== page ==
Color Out of Space review – Nicolas Cage goes cosmic in freaky sci-fi horror | Film

In the bonkers 2018 thriller Mandy, Nicolas Cage gave one of his Cage-iest performances yet, face splattered in blood as he pursued a cult leader who’d tortured his girlfriend. If you thought that was trippy, wait till you see Color Out of Space, in which Cage’s mug is once again sprayed with blood … alpaca blood.

Adapted from a story by HP Lovecraft, this is a freaky-deaky, retro-cosmic science-fiction horror about a meteor that slams into Earth unleashing an extraterrestrial organism. The whole thing looks as if it was dreamed up under the influence of a quality batch of LSD. I laughed out loud at the hokiest bits. But I’ve got to admit I was sucked in and genuinely scared, too.

The director is Richard Stanley, who hasn’t made a feature film since he got fired from The Island of Dr Moreau (1996). Cage plays Nathan Gardner, an artist who moves with his wife (Joely Richardson) and three kids back to the farm where he grew up, to raise alpacas. In a very Cage-y moment he turns dreamy-eyed while milking: “You’ve got to warm the boob.”

When a meteor lands in their front garden, the family witness flashes of a colour never before seen by the human eye (actually, purple). After the meteor comes the terror. Lush mutant flowers begin to grow in the garden; the dog won’t stop whimpering; everyone gets a bit shouty. Then things get gobsmackingly, gaggingly repulsive.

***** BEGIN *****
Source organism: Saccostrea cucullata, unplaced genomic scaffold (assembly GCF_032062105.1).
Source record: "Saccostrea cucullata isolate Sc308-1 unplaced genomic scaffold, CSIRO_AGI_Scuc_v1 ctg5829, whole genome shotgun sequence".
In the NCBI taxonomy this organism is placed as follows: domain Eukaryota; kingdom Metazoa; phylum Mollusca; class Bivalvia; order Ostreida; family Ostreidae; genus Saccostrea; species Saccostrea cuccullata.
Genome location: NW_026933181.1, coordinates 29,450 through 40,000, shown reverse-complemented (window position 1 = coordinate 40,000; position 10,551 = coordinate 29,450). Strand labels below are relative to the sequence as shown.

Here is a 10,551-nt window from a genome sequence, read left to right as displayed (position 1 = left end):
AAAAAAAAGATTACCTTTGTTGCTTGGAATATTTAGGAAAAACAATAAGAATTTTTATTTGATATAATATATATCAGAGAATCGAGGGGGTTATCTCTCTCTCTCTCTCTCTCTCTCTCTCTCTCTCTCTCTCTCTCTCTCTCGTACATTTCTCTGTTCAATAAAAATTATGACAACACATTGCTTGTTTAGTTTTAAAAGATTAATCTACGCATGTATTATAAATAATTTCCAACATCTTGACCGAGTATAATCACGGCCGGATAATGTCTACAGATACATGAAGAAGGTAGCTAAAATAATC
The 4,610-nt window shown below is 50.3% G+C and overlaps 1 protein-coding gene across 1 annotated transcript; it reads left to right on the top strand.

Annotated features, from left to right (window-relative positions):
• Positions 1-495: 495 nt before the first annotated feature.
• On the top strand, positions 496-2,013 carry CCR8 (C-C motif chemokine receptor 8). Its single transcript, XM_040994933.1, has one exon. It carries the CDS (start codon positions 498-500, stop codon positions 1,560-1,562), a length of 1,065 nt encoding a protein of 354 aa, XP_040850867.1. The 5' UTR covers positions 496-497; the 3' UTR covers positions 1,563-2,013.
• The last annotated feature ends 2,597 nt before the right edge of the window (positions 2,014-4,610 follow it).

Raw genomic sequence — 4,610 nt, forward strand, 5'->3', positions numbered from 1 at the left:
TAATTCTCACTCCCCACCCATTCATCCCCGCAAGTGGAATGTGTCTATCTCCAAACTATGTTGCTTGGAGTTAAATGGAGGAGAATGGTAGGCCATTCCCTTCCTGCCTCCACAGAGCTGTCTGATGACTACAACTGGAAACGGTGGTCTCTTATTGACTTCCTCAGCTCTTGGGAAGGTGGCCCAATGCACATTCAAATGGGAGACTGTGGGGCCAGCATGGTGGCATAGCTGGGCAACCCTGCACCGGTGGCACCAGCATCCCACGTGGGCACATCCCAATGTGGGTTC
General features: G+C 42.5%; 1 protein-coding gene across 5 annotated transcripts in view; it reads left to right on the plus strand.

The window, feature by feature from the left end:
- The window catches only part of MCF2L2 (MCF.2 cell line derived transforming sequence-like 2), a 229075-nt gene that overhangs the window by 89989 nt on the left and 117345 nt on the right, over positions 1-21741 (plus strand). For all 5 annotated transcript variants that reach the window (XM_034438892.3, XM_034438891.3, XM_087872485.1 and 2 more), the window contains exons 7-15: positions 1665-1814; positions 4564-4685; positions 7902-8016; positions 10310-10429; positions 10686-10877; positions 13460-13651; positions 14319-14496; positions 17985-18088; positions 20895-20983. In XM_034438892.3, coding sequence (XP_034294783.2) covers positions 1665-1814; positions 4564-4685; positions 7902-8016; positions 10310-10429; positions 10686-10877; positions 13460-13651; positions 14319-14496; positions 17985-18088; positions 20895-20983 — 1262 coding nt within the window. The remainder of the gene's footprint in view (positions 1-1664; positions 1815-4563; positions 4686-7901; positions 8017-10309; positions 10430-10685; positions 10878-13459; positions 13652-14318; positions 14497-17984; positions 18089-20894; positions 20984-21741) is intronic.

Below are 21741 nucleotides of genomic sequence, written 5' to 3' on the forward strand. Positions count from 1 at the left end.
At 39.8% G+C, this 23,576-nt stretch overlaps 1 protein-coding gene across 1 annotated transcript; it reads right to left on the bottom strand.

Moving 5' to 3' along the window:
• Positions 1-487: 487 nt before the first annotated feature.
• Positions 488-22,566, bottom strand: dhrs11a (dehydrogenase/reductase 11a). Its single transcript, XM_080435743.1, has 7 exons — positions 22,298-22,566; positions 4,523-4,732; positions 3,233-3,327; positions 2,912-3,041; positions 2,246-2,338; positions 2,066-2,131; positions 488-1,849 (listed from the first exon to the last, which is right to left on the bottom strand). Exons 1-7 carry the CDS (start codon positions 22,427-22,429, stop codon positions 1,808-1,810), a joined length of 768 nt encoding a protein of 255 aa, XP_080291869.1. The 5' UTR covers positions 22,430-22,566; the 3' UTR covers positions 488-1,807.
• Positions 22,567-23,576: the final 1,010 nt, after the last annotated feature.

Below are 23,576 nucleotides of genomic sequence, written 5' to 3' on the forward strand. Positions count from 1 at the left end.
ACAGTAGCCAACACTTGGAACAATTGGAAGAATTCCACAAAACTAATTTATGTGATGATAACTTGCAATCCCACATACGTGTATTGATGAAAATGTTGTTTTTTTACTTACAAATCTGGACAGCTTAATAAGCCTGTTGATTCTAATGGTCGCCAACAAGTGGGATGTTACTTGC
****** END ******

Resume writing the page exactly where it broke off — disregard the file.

To be fair, Cage holds it in for the first hour, giving us his version of liberal, caring dad. When he does finally does let rip, he doesn’t go all-out ragey-Cagey, but does something creepier: rambling in a Trumpishly high-pitched, peevish voice. It’s a film with a fair few ludicrously funny bits, yet something endearing in how unashamedly earnestly it’s played straight, not for laughs.

Love it or loathe it, Stanley is trying to do something distinctively his own after all those years in the cold. His movie perhaps has the makings of a cult classic.

Color Out of Space is released in the UK on 28 February.

Source: The Guardian

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